Unmanned systems are not a panacea and will never replace the dedicated, capable Sailors that make our navy the most powerful in the world.  These systems and their associated concepts are untested, and it remains to be seen if they can take over, or at least complement, the roles of manned platforms.  Even so, unmanned naval systems will reduce the risk to our Sailors in many mission areas, and if acquired smartly, will realize savings in defense.

LT Scott Cheney-Peters, USNR:
0-5 Years:  Pretty much the same fleet.  More drones and hybrid-electric drives.  It will be interesting to see what direction the U.S. Navy goes with upcoming design selections on new amphibious ships, and even more so with what capabilities they – and the next batch of destroyers – must have.  Most likely the nation’s economic crunch will place the emphasis on modernized versions of what we already know works, but hopefully not at the expense of finding ways to facilitate cheaper upgrades in the future (for example through modularized components).

5-10 Years:  Early afloat experimentations with directed energy/electric weapon systems (DEEWS), especially for ships’ self-defense.  More ships reach the fleet with drone use integrated into their designs.

10-25 Years:  DEEWS starts to be incorporated into ship design.  Drones increasingly play a greater role, not only performing ISR, but many other forward missions.  If battery capacity and non-traditional energy-generation development trends continue, a lot more widely dispersed, self-sustaining drones that can loiter for months or years deploy on and below the waves.    Specialized Arctic drones and Arctic modifications for manned vessels are developed for operations in the opening and warming, but still harsh, far north due to climate change.

 

Are you in my network?
      Are you in my network?

25-50 Years:  Drones start to factor into presence requirements in ship numbers at the beginning of this time frame as manned vessels (surface or subsurface) become primarily motherships/command and control (C2) network nodes.  Additive manufacturing (3D printers) capabilities are integrated into a number of vessels that serve as mobile production facilities.  These might either be larger manned auxiliaries or dispersed aboard the motherships to facilitate drone production.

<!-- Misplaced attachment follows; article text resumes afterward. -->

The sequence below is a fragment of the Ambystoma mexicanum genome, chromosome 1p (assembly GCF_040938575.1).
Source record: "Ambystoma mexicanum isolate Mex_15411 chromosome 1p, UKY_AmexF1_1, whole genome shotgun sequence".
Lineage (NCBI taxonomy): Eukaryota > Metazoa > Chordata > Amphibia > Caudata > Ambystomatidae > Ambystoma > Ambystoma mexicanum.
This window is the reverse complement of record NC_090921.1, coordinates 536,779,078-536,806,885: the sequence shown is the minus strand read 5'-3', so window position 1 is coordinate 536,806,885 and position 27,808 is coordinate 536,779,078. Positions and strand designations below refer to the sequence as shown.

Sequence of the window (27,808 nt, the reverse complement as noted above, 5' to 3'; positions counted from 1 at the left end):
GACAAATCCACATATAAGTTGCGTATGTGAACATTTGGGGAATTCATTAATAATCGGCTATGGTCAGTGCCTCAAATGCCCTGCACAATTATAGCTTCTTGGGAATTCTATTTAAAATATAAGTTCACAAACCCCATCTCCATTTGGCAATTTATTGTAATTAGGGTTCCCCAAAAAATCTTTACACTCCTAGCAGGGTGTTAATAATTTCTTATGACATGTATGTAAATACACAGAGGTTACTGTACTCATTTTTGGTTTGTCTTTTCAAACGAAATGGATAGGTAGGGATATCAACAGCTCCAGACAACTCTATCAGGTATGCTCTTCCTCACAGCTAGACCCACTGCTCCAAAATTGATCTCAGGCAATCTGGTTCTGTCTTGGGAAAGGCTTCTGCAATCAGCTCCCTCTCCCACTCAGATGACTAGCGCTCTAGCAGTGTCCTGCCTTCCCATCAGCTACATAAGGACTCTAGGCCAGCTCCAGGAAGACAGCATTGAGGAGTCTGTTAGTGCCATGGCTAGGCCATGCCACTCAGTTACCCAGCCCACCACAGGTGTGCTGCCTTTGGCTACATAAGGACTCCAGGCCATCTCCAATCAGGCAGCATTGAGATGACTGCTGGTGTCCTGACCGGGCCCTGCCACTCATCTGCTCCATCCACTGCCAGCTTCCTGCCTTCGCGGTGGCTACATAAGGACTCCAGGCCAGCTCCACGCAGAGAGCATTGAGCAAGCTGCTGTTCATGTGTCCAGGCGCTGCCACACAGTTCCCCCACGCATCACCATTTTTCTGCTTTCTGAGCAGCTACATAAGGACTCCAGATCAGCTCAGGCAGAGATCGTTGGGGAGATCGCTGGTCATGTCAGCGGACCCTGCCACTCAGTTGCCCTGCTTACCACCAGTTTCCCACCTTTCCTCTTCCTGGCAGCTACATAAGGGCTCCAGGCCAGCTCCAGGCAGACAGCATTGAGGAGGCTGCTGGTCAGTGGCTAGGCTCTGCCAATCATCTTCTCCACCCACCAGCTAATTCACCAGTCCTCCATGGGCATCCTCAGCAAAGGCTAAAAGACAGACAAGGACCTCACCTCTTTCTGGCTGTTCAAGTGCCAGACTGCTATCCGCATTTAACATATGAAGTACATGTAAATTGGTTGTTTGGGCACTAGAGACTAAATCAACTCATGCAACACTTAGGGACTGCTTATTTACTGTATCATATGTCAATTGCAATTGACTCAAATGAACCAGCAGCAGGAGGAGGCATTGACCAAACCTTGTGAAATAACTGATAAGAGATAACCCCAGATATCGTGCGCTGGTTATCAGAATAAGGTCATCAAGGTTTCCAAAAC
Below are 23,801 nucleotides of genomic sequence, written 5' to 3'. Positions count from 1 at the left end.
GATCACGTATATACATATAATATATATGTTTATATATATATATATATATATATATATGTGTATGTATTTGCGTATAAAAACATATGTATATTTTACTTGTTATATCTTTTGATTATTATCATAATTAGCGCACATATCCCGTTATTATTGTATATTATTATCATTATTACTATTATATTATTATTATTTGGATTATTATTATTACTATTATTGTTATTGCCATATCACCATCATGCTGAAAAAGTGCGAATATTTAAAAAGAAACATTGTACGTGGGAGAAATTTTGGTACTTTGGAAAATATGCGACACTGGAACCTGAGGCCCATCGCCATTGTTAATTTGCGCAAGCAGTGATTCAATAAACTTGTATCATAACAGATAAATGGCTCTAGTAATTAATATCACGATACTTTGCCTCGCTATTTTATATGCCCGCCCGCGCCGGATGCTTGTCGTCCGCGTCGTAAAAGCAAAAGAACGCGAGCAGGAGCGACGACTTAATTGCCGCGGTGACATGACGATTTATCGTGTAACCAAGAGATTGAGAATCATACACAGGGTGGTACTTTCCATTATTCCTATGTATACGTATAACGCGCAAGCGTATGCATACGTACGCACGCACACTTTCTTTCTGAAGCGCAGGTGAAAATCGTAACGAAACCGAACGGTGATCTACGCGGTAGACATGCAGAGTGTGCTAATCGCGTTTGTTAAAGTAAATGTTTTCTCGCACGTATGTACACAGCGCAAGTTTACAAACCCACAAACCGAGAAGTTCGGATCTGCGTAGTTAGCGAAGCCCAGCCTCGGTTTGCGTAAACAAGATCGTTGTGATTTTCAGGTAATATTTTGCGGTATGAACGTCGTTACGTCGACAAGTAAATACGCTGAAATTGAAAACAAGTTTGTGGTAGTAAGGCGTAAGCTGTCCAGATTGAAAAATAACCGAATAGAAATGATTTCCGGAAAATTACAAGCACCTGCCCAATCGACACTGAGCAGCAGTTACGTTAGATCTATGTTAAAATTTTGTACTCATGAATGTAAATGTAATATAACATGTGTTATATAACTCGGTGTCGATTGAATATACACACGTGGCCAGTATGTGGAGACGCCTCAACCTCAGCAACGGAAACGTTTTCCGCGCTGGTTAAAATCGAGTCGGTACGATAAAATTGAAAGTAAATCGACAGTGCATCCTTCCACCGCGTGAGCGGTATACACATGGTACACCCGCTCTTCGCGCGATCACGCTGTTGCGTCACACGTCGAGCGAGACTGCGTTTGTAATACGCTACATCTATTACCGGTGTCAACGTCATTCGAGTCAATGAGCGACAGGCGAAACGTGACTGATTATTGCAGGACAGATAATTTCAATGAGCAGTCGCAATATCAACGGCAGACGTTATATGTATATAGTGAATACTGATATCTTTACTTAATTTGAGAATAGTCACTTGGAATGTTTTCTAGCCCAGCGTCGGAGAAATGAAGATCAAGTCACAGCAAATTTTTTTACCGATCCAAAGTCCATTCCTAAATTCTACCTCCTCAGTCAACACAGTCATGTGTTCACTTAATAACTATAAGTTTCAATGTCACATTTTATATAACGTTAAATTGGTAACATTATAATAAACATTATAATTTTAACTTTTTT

The large networks of naval drones increase the Navy’s MDA capabilities to an almost unimaginable level during this time, but the missions of maritime interdiction (boarding) operations, ballistic missile defense, humanitarian assistance/disaster relief, and of course, showing the flag (good news for waterfront bars worldwide), remain the domain of manned vessels – but they are empowered by their naval drone and mobile production facility capabilities.

In the latter part of this timeframe and beyond, key nodes of unmmaned drone production facilities are located at naval bases and maritime hotspots around the globe and aboard mobile and themselves unmanned and automated.  Some of these may be based on, or tethered to portions of the sea bed that can be exploited using new mining techniques to support the production activities (as well as those aboard vessels with the facilities).  Most manned naval aviation will be over by the end of this timeframe.

One key variable will be whether the militarization of space occurs.  If it does, there will be more emphasis placed on the subsurface drones and undersea production facilities outlined above, as well as a greater push for acceptance of increasing levels of drone autonomy.  In the event of satellite communication disruptions, the network-node motherships can disperse new relay drones to regain control of their network of drones.  For those drone unable to relink to the network the level of autonomy automatically increases upon loss of the connection, allowing the dispersed platforms to continue to carry out their missions.